Captured by the British, he was held in a POW camp in Yorkshire, England, until December 1919. Following the war both Speidel and Heusinger entered university. The former studied history and economics at several universities, the latter law and political science at the University of Göttingen. Both were offered commissions in Germany’s small but elite Reichswehr, permitted under the Treaty of Versailles. Speidel’s assignments gave him the flexibility to pursue a civilian education, and he completed his doctorate in 1925. Meanwhile, both completed the Reichswehr’s covert General Staff officer training course, qualifying in 1929. From 1930 to ’34 Heusinger served in the Operations Department of the Truppenamt (Troop Office), the clandestine General Staff, also outlawed under the Versailles Treaty. Speidel undertook language training in France and then was assigned to the Truppenamt’s Foreign Armies West department. In 1933 he was posted to Paris as assistant military attaché.

Adolf Heusinger

In 1934 and ’35 Heusinger was a company commander in the 18th Infantry Regiment at Paderborn. For the next two years he served in the 1st Infantry Division in Allenstein (present-day Olsztyn, Poland) as first General Staff officer. The “Ia” (Roman numeral I and “a”) as the position was known, was the division’s combined chief of staff and operations officer. Although the position was typically held, as in Heusinger’s case, by a captain, the Ia was the only fully qualified General Staff officer in a pre-1945 German division.

Returning from Paris in 1935, Speidel also did a tour as a company commander, in the 56th Infantry Regiment, and then as the Ia of the 33rd Infantry Division in Mannheim. Both officers were following standard career development paths for new members of the General Staff. After 1937 their professional paths branched out along more individualized channels.

In August 1937 then Maj. Heusinger returned to Berlin to the Operations Department of the Army High Command (Oberkommando des Heeres, or OKH), the new name for the old Truppenamt. In October 1940 Heusinger became chief of the Operations Department as a colonel. Even at that relatively junior rank, he was the third most senior officer in the army planning hierarchy, after Chief of the General Staff Gen. Franz Halder and his deputy, Generalleutnant Friedrich Paulus. (It was Paulus who would surrender the doomed German Sixth Army to the Soviets at Stalingrad in January 1943.)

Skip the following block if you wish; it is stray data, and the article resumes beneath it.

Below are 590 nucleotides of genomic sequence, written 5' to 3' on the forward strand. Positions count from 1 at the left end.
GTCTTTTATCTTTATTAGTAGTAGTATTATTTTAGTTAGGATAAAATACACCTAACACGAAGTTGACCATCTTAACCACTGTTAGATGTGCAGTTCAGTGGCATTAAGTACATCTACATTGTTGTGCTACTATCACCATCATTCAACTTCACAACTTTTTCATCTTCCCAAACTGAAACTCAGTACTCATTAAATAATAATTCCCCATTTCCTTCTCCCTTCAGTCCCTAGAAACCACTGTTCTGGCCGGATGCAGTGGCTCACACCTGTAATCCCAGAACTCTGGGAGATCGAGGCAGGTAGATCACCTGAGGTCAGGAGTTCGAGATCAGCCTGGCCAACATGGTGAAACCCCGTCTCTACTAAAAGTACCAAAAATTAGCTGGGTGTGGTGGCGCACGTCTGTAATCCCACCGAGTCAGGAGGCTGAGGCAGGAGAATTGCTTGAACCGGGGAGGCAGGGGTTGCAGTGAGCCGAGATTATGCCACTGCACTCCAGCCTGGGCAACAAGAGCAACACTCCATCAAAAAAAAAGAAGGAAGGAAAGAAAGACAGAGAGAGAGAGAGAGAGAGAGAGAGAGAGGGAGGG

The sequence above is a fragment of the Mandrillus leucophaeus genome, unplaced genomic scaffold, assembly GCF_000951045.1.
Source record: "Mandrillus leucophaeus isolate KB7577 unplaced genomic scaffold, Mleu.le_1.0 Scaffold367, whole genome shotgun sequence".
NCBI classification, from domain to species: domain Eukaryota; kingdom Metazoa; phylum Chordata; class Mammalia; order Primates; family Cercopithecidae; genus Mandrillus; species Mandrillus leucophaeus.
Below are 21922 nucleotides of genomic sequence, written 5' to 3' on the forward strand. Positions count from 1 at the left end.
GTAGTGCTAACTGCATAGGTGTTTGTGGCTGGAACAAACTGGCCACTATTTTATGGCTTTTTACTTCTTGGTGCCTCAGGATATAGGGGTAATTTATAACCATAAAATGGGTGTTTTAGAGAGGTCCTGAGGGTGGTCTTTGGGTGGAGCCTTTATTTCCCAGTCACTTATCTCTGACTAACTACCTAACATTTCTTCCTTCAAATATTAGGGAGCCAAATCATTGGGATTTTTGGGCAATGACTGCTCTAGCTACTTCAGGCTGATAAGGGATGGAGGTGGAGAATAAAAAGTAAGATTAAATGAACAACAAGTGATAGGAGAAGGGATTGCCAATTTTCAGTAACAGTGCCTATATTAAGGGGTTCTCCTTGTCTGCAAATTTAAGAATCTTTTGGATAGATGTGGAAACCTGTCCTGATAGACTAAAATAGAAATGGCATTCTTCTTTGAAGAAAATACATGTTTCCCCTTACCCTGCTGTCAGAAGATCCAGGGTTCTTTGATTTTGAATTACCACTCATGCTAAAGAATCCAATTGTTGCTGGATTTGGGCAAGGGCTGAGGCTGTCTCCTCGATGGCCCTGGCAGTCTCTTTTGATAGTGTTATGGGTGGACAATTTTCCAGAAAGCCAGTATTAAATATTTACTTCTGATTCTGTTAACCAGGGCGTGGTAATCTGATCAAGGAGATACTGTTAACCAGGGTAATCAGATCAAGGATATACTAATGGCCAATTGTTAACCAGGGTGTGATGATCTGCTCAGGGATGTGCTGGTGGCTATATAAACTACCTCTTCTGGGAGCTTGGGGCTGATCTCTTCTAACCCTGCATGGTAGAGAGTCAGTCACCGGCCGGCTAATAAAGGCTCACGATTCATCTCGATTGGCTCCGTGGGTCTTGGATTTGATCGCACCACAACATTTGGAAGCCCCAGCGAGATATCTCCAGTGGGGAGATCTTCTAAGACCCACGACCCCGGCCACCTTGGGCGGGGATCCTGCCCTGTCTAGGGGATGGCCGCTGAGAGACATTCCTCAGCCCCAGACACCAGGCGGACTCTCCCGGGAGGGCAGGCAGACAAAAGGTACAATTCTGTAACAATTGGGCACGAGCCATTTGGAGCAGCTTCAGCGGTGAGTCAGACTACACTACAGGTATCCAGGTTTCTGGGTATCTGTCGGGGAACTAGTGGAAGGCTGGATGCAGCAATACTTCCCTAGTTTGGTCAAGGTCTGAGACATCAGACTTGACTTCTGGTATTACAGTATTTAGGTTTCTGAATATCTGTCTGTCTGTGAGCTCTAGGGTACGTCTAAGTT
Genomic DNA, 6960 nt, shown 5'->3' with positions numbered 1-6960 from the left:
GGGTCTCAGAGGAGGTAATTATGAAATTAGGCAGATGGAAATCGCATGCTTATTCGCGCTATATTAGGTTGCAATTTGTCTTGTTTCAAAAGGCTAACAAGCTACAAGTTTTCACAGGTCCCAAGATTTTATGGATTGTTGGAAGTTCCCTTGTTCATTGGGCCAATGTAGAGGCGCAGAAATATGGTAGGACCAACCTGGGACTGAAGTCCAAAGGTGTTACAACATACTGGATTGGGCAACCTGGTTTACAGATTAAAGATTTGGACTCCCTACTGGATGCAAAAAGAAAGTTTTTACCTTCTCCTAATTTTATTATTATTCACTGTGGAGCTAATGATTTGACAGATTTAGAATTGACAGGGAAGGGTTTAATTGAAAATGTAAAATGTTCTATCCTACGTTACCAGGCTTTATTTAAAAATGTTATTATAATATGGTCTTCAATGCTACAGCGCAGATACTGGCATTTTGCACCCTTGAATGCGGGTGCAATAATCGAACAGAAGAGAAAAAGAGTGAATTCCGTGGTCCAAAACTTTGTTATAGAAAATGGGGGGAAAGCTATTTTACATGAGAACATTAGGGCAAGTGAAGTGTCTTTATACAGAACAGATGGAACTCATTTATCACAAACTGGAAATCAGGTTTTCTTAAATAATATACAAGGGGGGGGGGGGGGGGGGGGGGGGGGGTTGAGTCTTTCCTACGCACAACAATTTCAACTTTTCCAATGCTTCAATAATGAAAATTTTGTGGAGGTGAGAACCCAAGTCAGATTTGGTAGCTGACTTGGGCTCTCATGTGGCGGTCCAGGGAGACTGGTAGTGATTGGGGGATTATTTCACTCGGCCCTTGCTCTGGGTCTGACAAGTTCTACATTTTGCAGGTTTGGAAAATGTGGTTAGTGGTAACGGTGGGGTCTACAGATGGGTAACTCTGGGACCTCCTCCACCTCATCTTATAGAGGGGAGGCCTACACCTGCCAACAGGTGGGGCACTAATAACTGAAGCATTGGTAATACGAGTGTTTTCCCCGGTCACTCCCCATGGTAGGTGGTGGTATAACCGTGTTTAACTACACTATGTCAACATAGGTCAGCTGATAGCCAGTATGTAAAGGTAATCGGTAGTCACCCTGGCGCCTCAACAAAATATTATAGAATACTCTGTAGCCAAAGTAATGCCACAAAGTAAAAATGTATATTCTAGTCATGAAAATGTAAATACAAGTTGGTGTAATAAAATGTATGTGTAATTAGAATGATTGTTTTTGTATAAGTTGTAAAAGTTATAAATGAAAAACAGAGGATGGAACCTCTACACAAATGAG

Heusinger played a key role in planning the invasion of Poland in 1939; operations in Denmark, Norway, France and the Netherlands in 1940; and Operation Barbarossa, the June 1941 invasion of the Soviet Union. At that point Hitler delegated to OKH primary responsibility for operations in Russia, while the Oberkommando der Wehrmacht (OKW), under Keitel and Jodl, took over operational planning for all other theaters of war. There was constant friction and in-fighting between OKH and OKW, which was exactly how the Führer wanted it.

Promoted to lieutenant colonel in January 1939, Speidel was assigned as the Ia of the IX Army Corps. During the September 1939 campaign in Poland the IX Army Corps manned the Siegfried Line (aka Westwall) to screen Germany against a French invasion. When Germany invaded France in May 1940, Speidel was on the staff of the Sixth Army, part of Generaloberst Fedor von Bock’s Army Group B. After the Sixth Army crossed the Meuse River, Speidel was responsible for developing the plan to encircle Paris in a double envelopment, a classic Prussian Kesselschlacht (“cauldron battle”) maneuver. Speidel’s plan was never executed, as the French defenses simply collapsed. After the armistice Speidel was posted to Paris as chief of staff to Gen. Otto von Stülpnagel, the German military governor of France. Although Stülpnagel was a hardcore Nazi, his cousin, Gen. Carl-Heinrich von Stülpnagel, was among the first of Germany’s senior military leaders to become disillusioned with Hitler and Nazism.

Russian troops handle a fallen Nazi Party eagle amid debris at the Reich Chancellery in Berlin. The Cold War struggle for Germany and the rest of Europe was just beginning. / Alamy

Promoted to major general in December 1941, Heusinger was also beginning to develop serious doubts about Hitler. A key planner of Case Blue (Fall Blau), the summer 1942 resumption of offensive operations in Russia, Heusinger and his superior, Halder, repeatedly clashed with the Führer over the conduct of the campaign. Both generals strongly favored a resumption of the push toward the Soviet capital, Moscow. Hitler instead insisted the Germans drive southeast, toward Stalingrad and the Caucasus.

Simultaneously, Hitler insisted on a major drive in the north to eliminate the encircled city of Leningrad. Thus, the Wehrmacht extended its diminishing combat power along two widely diverging axes. Predictably, things quickly went downhill. In retaliation, Hitler sacked Halder in September 1942 and replaced him with General Kurt Zeitzler. Heusinger remained chief of the OKH Operations Department.

In March 1942 Speidel was appointed chief of staff of the V Army Corps in Russia. In January 1943, at the height of the Stalingrad crisis, Speidel was temporarily assigned as chief of staff to Gen. Kurt von Tippelskirch, the German liaison officer to and de facto commander of the Italian Eighth Army, then fighting to relieve the Sixth Army from the north.